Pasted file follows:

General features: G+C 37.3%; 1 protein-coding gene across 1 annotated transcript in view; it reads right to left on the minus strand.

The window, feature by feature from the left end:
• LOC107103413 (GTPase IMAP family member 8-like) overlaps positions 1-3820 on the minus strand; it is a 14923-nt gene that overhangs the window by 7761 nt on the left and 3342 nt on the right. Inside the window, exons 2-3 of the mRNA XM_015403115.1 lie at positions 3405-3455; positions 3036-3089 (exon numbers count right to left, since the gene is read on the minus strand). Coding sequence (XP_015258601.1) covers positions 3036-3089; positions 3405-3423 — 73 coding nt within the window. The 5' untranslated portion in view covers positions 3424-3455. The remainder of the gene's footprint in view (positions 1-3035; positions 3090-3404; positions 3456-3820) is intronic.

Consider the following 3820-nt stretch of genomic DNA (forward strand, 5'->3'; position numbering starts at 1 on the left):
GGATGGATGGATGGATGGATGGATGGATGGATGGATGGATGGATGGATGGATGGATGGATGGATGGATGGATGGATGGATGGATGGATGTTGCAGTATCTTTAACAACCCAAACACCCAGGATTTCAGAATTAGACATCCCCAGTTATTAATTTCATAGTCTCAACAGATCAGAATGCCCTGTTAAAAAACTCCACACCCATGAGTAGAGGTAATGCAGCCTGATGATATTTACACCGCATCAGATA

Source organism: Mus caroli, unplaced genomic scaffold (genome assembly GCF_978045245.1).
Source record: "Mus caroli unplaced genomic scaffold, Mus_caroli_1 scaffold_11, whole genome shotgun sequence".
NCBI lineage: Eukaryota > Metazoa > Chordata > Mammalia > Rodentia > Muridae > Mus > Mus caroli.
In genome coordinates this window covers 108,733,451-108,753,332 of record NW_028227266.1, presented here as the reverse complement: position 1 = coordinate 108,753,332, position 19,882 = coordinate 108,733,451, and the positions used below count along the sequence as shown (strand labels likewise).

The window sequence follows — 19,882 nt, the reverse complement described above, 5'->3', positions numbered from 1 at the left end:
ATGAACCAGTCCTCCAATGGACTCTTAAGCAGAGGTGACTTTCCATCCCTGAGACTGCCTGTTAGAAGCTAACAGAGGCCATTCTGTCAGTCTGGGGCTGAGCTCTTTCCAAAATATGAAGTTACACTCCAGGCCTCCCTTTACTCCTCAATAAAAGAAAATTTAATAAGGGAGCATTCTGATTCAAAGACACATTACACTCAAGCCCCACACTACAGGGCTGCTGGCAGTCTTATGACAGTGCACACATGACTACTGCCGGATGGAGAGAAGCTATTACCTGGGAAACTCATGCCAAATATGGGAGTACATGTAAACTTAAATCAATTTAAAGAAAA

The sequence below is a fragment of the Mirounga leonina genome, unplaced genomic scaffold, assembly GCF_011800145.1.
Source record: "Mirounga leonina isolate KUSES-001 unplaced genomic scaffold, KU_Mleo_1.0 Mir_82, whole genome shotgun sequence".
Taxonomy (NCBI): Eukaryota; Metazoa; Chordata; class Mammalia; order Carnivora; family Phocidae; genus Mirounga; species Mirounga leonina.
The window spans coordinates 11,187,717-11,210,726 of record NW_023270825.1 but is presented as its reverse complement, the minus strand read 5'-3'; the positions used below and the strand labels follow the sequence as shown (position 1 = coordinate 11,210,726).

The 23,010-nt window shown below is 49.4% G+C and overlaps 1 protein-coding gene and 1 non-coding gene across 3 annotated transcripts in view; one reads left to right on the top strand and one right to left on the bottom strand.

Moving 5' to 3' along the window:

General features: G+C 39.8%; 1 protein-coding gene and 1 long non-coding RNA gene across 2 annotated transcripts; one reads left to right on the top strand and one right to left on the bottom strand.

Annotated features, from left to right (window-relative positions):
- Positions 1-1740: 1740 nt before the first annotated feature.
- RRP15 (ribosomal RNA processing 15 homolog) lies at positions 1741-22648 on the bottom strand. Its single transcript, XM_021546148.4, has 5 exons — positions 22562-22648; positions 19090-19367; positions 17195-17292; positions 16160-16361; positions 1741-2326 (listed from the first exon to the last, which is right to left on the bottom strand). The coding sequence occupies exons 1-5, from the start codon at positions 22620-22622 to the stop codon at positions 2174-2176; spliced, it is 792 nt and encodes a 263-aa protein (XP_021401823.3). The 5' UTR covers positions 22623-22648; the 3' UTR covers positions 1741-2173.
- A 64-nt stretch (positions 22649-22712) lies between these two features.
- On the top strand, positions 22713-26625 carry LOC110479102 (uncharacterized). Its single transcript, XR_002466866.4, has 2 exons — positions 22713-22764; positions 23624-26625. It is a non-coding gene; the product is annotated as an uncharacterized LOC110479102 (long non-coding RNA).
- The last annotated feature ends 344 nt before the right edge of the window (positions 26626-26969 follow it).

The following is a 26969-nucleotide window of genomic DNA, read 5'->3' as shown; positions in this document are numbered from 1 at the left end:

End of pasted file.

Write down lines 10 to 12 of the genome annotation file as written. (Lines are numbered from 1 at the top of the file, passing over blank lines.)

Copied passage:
The window sequence follows — 19,882 nt, the reverse complement described above, 5'->3', positions numbered from 1 at the left end:
ATGAACCAGTCCTCCAATGGACTCTTAAGCAGAGGTGACTTTCCATCCCTGAGACTGCCTGTTAGAAGCTAACAGAGGCCATTCTGTCAGTCTGGGGCTGAGCTCTTTCCAAAATATGAAGTTACACTCCAGGCCTCCCTTTACTCCTCAATAAAAGAAAATTTAATAAGGGAGCATTCTGATTCAAAGACACATTACACTCAAGCCCCACACTACAGGGCTGCTGGCAGTCTTATGACAGTGCACACATGACTACTGCCGGATGGAGAGAAGCTATTACCTGGGAAACTCATGCCAAATATGGGAGTACATGTAAACTTAAATCAATTTAAAGAAAA

The sequence below is a fragment of the Mirounga leonina genome, unplaced genomic scaffold, assembly GCF_011800145.1.